Diabetes

Type 2 diabetes is expected to accelerate age-related peripapillary retinal nerve fiber layer (pRNFL) loss; but limited information on the rate of reduction; in pRNFL thicknesses in patients with type 2 diabetes is available. People with type 2 diabetes show accelerated thinning of the peripapillary retinal nerve fiber layer (pRNFL); even in the absence of diabetic retinopathy (DR), according to South Korean researchers.

“However, they results suggest that the pRNFL status as well as DR status should be checked periodically,” Dr. Jung Yeul Kim of Chungnam National University Hospital, in Daejeon, and colleagues write in JAMA Ophthalmology. However, the team notes that pRNFL is a reliable and important variable in various ophthalmic conditions that “can be measured easily by spectral-domain optical coherence tomography.”

Patients with type 2 diabetes

A total of 164 eyes of 63 healthy individuals; and 101 patients with type 2 diabetes (49 patients without DR [non-DR group] and 52 patients with mild to moderate nonproliferative DR [NPDR group]); enrolled in this prospective, longitudinal, observational study from January 2, 2013, through February 27, 2015.

However, participants followed up for 3 years, and the peripapillary mean; and sector RNFL thicknesses measured at 1-year intervals. The mean rate of pRNFL loss estimated using a linear mixed model; and compared among the 3 groups. Follow-up was completed on March 16, 2018, and data analyzed from April 2 through July 27, 2018.

However, at baseline the mean pRNFL thickness was 96.2 um in the control group; 93.5 um in the non-DR group and 90.4 um in the DR group. Over the course of three years of follow-up; these numbers fell to 95.0, 90.3 and 86.6, respectively. But in a linear mixed model, the estimated mean pRNFL loss annually was significantly greater in the diabetic groups; compared with controls. In particular, it was 2.9 times greater in the non-DR group and 3.3 times greater in the DR group.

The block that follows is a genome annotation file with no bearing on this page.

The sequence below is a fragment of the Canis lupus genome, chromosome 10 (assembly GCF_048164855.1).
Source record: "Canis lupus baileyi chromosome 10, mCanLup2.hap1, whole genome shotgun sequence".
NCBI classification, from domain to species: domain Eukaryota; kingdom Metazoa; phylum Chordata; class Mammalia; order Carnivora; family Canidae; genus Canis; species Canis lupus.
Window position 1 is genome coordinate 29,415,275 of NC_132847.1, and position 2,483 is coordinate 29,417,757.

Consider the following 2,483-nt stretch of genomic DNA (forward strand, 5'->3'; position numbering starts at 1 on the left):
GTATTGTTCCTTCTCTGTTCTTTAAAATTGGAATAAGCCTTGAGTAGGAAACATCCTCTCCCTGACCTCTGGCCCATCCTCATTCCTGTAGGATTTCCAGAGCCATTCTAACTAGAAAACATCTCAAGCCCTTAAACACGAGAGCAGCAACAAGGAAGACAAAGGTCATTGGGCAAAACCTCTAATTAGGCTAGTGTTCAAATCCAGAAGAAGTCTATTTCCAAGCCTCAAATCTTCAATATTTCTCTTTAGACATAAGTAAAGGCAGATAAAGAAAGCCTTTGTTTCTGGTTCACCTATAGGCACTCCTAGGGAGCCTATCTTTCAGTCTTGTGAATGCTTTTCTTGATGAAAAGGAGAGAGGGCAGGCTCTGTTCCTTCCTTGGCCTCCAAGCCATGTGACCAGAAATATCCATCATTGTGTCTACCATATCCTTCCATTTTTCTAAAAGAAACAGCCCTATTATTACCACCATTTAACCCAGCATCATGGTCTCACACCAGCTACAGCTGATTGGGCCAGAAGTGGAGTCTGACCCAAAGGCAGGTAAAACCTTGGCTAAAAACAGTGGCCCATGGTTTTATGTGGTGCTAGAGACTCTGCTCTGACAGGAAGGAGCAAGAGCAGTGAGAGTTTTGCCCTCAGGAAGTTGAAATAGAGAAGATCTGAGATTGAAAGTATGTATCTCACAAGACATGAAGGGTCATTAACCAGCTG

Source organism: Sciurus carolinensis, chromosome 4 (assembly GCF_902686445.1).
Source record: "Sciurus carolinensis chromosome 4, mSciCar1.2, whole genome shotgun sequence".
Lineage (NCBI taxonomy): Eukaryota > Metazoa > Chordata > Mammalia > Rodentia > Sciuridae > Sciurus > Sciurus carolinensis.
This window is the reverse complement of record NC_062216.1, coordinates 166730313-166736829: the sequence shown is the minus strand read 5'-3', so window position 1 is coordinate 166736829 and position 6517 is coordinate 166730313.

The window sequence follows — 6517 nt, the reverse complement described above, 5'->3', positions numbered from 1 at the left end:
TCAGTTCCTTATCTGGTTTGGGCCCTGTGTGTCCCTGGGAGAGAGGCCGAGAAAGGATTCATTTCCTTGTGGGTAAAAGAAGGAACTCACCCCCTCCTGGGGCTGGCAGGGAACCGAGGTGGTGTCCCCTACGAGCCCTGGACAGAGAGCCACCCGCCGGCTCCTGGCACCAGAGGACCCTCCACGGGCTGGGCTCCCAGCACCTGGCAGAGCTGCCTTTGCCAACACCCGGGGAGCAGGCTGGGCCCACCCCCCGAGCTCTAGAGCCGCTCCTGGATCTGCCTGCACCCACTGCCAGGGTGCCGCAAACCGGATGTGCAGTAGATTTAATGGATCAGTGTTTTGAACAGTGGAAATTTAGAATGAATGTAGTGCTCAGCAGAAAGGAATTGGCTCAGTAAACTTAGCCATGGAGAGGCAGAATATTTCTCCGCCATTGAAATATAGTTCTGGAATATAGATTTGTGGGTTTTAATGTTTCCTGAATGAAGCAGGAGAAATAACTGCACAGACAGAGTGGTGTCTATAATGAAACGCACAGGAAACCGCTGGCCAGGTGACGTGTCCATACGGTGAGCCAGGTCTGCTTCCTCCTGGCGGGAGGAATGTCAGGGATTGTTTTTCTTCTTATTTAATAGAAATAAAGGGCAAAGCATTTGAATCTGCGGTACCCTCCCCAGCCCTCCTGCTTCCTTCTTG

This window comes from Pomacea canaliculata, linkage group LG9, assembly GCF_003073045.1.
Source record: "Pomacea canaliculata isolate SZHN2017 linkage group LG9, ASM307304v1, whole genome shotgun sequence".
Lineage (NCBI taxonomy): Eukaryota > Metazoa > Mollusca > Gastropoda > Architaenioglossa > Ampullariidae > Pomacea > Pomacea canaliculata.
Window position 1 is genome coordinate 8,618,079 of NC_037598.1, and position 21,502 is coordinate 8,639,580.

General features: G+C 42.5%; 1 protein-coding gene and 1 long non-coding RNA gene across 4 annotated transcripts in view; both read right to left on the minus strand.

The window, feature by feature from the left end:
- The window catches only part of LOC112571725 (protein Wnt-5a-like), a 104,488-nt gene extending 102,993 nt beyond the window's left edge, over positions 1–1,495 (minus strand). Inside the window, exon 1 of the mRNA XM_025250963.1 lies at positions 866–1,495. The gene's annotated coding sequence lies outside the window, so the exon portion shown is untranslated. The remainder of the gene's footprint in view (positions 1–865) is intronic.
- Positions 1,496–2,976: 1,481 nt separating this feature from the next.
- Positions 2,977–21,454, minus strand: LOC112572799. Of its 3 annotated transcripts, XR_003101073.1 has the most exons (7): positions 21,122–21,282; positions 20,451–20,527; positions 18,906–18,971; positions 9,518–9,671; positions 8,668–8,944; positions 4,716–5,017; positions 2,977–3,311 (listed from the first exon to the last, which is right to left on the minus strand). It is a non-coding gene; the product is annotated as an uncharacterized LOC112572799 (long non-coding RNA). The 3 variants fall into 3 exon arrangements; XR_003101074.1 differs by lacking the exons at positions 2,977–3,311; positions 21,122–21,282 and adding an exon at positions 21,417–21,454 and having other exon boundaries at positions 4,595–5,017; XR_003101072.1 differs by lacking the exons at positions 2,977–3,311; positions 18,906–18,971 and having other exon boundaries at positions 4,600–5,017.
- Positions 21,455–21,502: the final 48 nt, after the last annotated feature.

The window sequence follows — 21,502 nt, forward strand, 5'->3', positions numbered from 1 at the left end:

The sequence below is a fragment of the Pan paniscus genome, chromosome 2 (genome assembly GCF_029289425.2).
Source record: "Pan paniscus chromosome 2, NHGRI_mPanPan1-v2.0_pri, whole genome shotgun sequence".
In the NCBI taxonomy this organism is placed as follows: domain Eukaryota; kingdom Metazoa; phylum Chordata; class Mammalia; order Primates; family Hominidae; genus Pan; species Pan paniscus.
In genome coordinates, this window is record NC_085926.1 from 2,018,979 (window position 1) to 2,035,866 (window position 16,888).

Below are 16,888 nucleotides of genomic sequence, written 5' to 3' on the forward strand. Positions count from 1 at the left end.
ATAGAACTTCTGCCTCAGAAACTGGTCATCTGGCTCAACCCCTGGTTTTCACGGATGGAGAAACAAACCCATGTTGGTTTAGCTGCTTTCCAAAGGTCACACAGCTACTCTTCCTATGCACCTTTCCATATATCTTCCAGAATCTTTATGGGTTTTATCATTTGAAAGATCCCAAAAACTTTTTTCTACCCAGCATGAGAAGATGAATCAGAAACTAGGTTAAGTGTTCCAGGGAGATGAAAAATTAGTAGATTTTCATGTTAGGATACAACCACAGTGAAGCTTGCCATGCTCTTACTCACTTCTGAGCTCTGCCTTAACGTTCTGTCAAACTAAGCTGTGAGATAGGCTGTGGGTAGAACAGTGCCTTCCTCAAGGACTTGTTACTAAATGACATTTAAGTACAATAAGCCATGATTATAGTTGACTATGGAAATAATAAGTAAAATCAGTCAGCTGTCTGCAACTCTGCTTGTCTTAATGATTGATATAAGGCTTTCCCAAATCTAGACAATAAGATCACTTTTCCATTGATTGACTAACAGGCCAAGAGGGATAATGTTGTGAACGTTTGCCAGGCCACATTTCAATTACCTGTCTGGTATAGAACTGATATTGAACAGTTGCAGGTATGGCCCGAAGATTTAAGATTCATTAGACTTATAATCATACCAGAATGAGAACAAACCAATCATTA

Glaucoma or optic neuropathy

However, the difference between the diabetic groups was not significant. The rate of pRNFL loss in the control group, the researchers note, was consistent with those of previous studies; and the reduction rates in the diabetic groups ” similar to those of patients with glaucoma.” “However, if patients with diabetes have a disease causing pRNFL reduction; including glaucoma or optic neuropathy,” the team adds, “the reduction rate may be accelerated.

“Dr. Elliott H. Sohn of the University of Iowa, in Iowa City, who co-wrote an accompanying editorial; told Reuters Health by email, “But this study builds on the paradigm-shifting concept; they purported in 2016 that diabetic retinal neurodegeneration (DRN) may manifest before clinically apparent diabetic retinopathy.” “However, the lingering questions,” he added, “are how frequently DRN is found before clinical apparent diabetic retinopathy in humans, what is the mechanism for how this occurs, and what is the impact DRN has on visual function?”